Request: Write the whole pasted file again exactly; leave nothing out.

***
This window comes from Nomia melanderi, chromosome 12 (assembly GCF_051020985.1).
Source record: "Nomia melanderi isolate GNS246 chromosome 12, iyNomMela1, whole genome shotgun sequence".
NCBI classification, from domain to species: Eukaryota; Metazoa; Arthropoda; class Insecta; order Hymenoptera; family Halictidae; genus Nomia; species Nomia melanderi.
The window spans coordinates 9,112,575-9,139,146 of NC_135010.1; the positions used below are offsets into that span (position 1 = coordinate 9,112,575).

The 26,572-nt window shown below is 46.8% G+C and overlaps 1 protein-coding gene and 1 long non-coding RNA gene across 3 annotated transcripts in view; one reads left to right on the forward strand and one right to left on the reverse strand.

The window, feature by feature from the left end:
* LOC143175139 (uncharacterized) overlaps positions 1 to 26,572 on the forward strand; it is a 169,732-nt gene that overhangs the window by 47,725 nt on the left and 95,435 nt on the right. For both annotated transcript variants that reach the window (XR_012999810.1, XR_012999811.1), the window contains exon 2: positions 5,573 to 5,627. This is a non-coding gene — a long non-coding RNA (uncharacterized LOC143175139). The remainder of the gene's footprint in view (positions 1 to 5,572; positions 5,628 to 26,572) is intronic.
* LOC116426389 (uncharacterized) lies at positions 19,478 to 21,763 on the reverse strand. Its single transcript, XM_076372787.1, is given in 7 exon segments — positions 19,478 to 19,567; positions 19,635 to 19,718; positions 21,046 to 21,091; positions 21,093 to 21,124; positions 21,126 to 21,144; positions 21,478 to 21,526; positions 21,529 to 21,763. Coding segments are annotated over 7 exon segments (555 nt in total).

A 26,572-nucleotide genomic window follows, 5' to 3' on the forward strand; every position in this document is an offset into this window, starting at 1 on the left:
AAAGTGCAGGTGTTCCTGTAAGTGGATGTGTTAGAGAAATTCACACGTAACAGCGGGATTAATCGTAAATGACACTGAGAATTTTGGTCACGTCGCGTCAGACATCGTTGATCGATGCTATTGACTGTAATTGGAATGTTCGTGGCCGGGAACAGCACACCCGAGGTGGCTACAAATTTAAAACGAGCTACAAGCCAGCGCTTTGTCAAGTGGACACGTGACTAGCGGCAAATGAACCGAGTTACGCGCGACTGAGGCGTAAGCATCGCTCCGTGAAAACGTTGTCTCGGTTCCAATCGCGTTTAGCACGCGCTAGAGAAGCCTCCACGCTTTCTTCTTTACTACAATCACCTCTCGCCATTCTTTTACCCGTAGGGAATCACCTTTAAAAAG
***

This window comes from Nomia melanderi, chromosome 12 (assembly GCF_051020985.1).
Source record: "Nomia melanderi isolate GNS246 chromosome 12, iyNomMela1, whole genome shotgun sequence".
NCBI classification, from domain to species: Eukaryota; Metazoa; Arthropoda; class Insecta; order Hymenoptera; family Halictidae; genus Nomia; species Nomia melanderi.
The window spans coordinates 9,112,575-9,139,146 of NC_135010.1; the positions used below are offsets into that span (position 1 = coordinate 9,112,575).

The 26,572-nt window shown below is 46.8% G+C and overlaps 1 protein-coding gene and 1 long non-coding RNA gene across 3 annotated transcripts in view; one reads left to right on the forward strand and one right to left on the reverse strand.

The window, feature by feature from the left end:
* LOC143175139 (uncharacterized) overlaps positions 1 to 26,572 on the forward strand; it is a 169,732-nt gene that overhangs the window by 47,725 nt on the left and 95,435 nt on the right. For both annotated transcript variants that reach the window (XR_012999810.1, XR_012999811.1), the window contains exon 2: positions 5,573 to 5,627. This is a non-coding gene — a long non-coding RNA (uncharacterized LOC143175139). The remainder of the gene's footprint in view (positions 1 to 5,572; positions 5,628 to 26,572) is intronic.
* LOC116426389 (uncharacterized) lies at positions 19,478 to 21,763 on the reverse strand. Its single transcript, XM_076372787.1, is given in 7 exon segments — positions 19,478 to 19,567; positions 19,635 to 19,718; positions 21,046 to 21,091; positions 21,093 to 21,124; positions 21,126 to 21,144; positions 21,478 to 21,526; positions 21,529 to 21,763. Coding segments are annotated over 7 exon segments (555 nt in total).

A 26,572-nucleotide genomic window follows, 5' to 3' on the forward strand; every position in this document is an offset into this window, starting at 1 on the left:
AAAGTGCAGGTGTTCCTGTAAGTGGATGTGTTAGAGAAATTCACACGTAACAGCGGGATTAATCGTAAATGACACTGAGAATTTTGGTCACGTCGCGTCAGACATCGTTGATCGATGCTATTGACTGTAATTGGAATGTTCGTGGCCGGGAACAGCACACCCGAGGTGGCTACAAATTTAAAACGAGCTACAAGCCAGCGCTTTGTCAAGTGGACACGTGACTAGCGGCAAATGAACCGAGTTACGCGCGACTGAGGCGTAAGCATCGCTCCGTGAAAACGTTGTCTCGGTTCCAATCGCGTTTAGCACGCGCTAGAGAAGCCTCCACGCTTTCTTCTTTACTACAATCACCTCTCGCCATTCTTTTACCCGTAGGGAATCACCTTTAAAAAG